There is a need for greater focus to be placed on women’s ability to access treatment services for matters related to substance abuse.
Figures which highlight males as the primary persons seeking help for substance abuse may not be a true representation of what is happening on the ground.
This was revealed during the virtual release of findings of the latest 2019 Barbados Drug Information Network (BARDIN) report, last week.
Minister of Home Affairs, Information and Public Affairs, Wilfred Abrahams, said: “I find that too many of our policies are based on undocumented evidence. People believe a situation exists when the data might actually show something else.”
He added that the 2019 BARDIN report showed that Barbados was still engaged in a battle to combat drug use and abuse among males under 40, with marijuana still being the drug of choice.
However, the Minister noted that it also outlined that the number of females seeking treatment for substance abuse was comparatively lower than the number of males. But, he said, the statistics were not a true representation of those in need of treatment as anecdotal reports from treatment providers suggest that the numbers are far greater.
Mr. Abrahams explained that there were a number of factors, including child care, which reduced a woman’s ability to seek treatment.
“Our society is traditionally a matrifocal one, with women typically being the head of households and the main breadwinners, in addition to being mothers and caregivers. We must therefore ensure that women have the ability and opportunity to access treatment when needed,” Mr. Abrahams emphasised.
He highlighted an ongoing study being conducted by the NCSA entitled: The Barriers to Substance Abuse Treatment in Barbados: Factors Hindering Women’s Use of Treatment Services, and noted that it will be used to help inform policy and programme adjustments to increase the uptake of treatment by females in the country.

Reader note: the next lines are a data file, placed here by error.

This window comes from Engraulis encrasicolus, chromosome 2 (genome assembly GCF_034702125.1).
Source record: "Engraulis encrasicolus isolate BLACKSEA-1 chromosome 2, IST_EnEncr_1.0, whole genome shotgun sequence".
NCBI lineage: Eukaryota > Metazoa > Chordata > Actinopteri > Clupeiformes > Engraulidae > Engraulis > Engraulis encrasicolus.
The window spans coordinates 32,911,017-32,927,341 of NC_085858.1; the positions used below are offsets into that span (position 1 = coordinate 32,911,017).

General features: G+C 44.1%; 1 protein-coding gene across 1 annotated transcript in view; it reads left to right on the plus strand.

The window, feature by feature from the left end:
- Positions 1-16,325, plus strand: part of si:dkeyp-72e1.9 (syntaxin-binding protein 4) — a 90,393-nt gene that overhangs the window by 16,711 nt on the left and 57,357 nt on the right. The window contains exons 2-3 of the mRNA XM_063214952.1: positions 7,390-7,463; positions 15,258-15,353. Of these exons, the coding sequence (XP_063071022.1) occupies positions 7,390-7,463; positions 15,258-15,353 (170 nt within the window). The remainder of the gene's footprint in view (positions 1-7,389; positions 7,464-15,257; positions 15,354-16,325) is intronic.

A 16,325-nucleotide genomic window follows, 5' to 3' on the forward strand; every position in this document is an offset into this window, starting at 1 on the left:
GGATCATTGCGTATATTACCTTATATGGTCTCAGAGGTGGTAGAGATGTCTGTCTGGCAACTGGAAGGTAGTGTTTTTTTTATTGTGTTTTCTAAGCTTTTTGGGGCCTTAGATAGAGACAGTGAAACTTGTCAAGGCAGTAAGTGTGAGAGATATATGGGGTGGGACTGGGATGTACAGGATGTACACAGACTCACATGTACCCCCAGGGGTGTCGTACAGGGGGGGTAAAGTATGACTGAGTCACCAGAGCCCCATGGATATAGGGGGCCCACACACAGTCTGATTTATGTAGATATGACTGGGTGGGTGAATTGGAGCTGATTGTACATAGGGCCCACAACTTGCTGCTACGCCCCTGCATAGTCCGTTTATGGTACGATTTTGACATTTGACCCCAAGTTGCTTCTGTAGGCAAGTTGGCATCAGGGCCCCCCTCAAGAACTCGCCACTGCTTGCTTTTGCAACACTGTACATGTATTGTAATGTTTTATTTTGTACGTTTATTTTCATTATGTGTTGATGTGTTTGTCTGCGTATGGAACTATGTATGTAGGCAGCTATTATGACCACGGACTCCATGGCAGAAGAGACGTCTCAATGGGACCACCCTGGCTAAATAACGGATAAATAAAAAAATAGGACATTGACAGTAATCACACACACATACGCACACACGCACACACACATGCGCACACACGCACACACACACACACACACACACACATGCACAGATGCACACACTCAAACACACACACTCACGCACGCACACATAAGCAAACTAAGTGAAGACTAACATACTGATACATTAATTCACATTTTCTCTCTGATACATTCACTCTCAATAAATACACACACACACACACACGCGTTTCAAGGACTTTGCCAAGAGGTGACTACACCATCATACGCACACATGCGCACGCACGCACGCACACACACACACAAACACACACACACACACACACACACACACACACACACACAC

Research Assistant at the NCSA, Laura Lee Foster, noted that it was recognised that a range of issues could limit a person’s uptake of treatment. Those, she said, could be at the individual level, to the person not recognising there was a problem, to more structural in nature.
“So, it could be related to programmes, or the lack of wrap around services. Persons in treatment may need help with things like child care, transportation to get to the treatment, job training to get employment. Those wrap around services will make a big difference in whether or not women come into treatment,” Mrs. Foster said.
She added that the study also focused on the social environments of the women to determine factors such as if their partner uses drugs and may therefore prevent them from accessing treatment.
“We have started our data collection and we are looking at the myriad of these different barriers to figure out what is going on. Our hope is that when we can get down to the bottom of what is happening here in Barbados, we can use this data to inform policy and programme changes that will increase the uptake of treatment by women,” she said.
However, at this time, the study is still in the investigative stages and data is still being gathered.